Disasters' Great Divide: How COVID divided Sonoma County's health
Editor’s note: Chase Hunter’s reporting on environmental health inequity was funded for the Index-Tribune by a USC Annenberg Center for Health Journalism 2023 California Health Equity Impact Fund Grant. This is the third in a three-part series.
Going back to normal after the pandemic was never an option, especially for the families who still feel its effects.
As the tide of the virus and COVID regulations has faded over the past year, residents have been left to grapple with its enduring trials -- some more than others.
“It was clear that there were vulnerable populations that are a reflection of structural racism, structural inequities that had been there for probably a couple of centuries,” Tim Gieseke said, a former medical director of the Santa Rosa senior living facility Springs Lake Village, who came out of retirement to research COVID-19. “Those on the bottom end, who are working multiple jobs, were the ones that were most affected by COVID.”
While many have adapted to the changes wrought by the pandemic — normalized nasal plunging for COVID tests and work from home — many of its longterm harms remain, magnifying the inequities that plague Sonoma County.
In housing, overcrowded homes struggled to quarantine family members and recorded higher infection rates. In education, low-income children fell further behind than their peers. Meanwhile, the mental health care system has been taxed by burnout and turnover just as the needs of the community began to skyrocket.
“There's always been natural disasters. But the pandemic added on to that,” Karin Sellite said, a Sonoma County client care manager who coordinates mental health resources and provides behavioral health services. “That's a unique experience that we haven't really had to deal with, and I think that has very disproportionately impacted kids... Over time, we may see that natural disasters are creating some specific mental health reactions that we hadn't anticipated, in addition to PTSD and trauma and grief.”
When Sonoma County entered the COVID-19 state of emergency in March 2020, it was the fourth time the county called for a federal state of emergency since 2017 in a region known for wildfires, flooding and public safety power shut-offs. The direct impacts, such as hospitalizations, and the indirect effects, like school lockdowns, have receded but continue to cast a long, cold shadow.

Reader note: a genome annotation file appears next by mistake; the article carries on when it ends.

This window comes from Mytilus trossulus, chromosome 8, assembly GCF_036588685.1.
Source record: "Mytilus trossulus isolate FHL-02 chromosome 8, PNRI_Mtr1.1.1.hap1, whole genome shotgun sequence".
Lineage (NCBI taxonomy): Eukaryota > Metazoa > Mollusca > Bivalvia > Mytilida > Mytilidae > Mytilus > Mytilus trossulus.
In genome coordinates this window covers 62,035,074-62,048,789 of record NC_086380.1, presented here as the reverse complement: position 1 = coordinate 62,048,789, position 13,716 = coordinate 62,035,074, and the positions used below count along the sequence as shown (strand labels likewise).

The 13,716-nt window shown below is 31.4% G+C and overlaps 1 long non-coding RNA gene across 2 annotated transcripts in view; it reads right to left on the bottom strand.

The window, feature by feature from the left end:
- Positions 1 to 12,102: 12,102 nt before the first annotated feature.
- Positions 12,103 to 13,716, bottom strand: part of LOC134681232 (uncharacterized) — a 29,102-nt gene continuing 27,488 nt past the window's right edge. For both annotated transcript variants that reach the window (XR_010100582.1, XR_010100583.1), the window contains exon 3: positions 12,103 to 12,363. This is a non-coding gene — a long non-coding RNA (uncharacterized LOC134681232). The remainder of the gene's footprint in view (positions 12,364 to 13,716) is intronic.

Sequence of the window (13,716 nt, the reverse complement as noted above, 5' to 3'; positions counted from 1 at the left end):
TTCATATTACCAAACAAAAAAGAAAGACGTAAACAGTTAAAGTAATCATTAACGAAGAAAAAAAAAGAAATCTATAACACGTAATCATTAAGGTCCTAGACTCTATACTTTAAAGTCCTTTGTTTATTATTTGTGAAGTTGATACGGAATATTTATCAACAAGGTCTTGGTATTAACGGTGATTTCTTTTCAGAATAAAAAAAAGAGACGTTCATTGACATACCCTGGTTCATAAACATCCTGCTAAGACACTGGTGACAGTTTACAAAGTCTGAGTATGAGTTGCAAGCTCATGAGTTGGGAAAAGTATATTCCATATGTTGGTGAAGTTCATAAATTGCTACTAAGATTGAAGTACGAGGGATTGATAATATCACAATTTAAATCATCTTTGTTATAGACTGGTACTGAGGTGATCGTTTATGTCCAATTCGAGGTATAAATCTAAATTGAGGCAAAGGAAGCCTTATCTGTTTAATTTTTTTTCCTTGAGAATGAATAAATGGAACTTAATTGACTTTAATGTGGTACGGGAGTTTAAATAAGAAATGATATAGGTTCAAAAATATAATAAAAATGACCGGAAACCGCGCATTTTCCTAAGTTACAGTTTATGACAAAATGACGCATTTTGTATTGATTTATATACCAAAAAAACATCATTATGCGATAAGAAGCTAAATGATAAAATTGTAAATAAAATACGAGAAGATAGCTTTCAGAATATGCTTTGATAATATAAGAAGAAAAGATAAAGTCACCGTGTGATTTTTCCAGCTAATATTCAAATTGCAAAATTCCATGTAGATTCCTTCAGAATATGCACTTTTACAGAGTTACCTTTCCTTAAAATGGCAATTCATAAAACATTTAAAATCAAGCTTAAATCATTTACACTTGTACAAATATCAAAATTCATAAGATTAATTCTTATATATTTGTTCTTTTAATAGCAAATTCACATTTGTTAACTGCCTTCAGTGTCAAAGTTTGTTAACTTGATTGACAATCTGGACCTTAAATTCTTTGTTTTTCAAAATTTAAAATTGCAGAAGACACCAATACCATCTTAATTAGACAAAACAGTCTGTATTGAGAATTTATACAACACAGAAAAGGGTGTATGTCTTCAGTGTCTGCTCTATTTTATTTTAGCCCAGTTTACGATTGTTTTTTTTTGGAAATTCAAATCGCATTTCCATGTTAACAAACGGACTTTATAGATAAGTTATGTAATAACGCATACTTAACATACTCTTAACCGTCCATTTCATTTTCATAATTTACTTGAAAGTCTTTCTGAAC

“It exposed that for years public health was almost nonexistent,” Gieseke said. “Now, the resources are going away, maybe too quickly in some sense of the word, but that's how life moves. We are a crisis-oriented culture.”
While infection from the coronavirus was unprejudiced, the opportunity for infection was not, Gieseke said. This made the pandemic comparable to a “natural experiment” by public health researchers, demonstrating how a virus moves across the spectrum of income and race.
“Unfortunately, you can say it's a great experiment, but you can also say it's like setting up a nuclear bomb because it's so complicated,” Gieseke said.
Virus spreads through cramped housing
As Sonoma County health officers advocated for protections like masking and social distancing in the spring of 2020, packed low-income households in places like Boyes Hot Springs, where multiple people can share a bedroom, questioned what to do.
“They wanted to protect other (household) members, especially if there were grandparents in the house. They were really concerned about spreading the virus,” Providence Memorial Mobile Health Clinic nurse practitioner Jennifer Eid Ammons said.
But residents faced a Catch-22, she said: “Do you isolate the grandparents, or do you isolate the person with COVID?”
A national look at COVID shows a pandemic of the poor. In April 2022, The Poor People’s Campaign, an advocacy group against income inequality, released a study analyzing the influence of wealth on COVID-19 deaths, separated by county.
“While vaccines will prevent the worst impacts of COVID-19, they will not inoculate against poverty,” the report concluded.
“In early summer, Latinos accounted for as much as 77% of all COVID-19 cases, though they only comprise about a quarter of the county’s population,” The Press Democrat reported in October 2020. The article followed a state mandate to reduce the impact on minorities and disadvantaged communities — Sonoma was one of four Bay Area counties called out for its inequitable handling of COVID.